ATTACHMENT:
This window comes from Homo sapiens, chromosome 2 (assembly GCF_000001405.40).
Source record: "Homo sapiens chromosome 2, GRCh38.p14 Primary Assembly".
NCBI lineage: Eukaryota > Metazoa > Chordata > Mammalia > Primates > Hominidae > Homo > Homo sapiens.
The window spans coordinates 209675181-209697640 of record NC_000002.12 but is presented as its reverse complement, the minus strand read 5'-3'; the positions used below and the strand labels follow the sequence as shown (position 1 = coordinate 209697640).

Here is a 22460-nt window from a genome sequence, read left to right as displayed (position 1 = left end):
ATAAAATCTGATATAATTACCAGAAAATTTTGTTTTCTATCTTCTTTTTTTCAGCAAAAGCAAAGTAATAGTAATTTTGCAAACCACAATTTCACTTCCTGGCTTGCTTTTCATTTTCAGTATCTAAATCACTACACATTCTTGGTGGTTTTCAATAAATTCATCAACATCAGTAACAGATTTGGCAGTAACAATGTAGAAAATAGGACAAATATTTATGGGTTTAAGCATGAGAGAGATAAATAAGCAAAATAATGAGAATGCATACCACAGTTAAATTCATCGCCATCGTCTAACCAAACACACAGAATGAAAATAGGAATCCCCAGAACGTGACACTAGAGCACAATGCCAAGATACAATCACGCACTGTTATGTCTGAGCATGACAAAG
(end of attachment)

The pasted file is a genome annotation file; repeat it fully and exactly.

This window comes from Homo sapiens, chromosome 2 (assembly GCF_000001405.40).
Source record: "Homo sapiens chromosome 2, GRCh38.p14 Primary Assembly".
NCBI lineage: Eukaryota > Metazoa > Chordata > Mammalia > Primates > Hominidae > Homo > Homo sapiens.
The window spans coordinates 209675181-209697640 of record NC_000002.12 but is presented as its reverse complement, the minus strand read 5'-3'; the positions used below and the strand labels follow the sequence as shown (position 1 = coordinate 209697640).

Here is a 22460-nt window from a genome sequence, read left to right as displayed (position 1 = left end):
ATAAAATCTGATATAATTACCAGAAAATTTTGTTTTCTATCTTCTTTTTTTCAGCAAAAGCAAAGTAATAGTAATTTTGCAAACCACAATTTCACTTCCTGGCTTGCTTTTCATTTTCAGTATCTAAATCACTACACATTCTTGGTGGTTTTCAATAAATTCATCAACATCAGTAACAGATTTGGCAGTAACAATGTAGAAAATAGGACAAATATTTATGGGTTTAAGCATGAGAGAGATAAATAAGCAAAATAATGAGAATGCATACCACAGTTAAATTCATCGCCATCGTCTAACCAAACACACAGAATGAAAATAGGAATCCCCAGAACGTGACACTAGAGCACAATGCCAAGATACAATCACGCACTGTTATGTCTGAGCATGACAAAG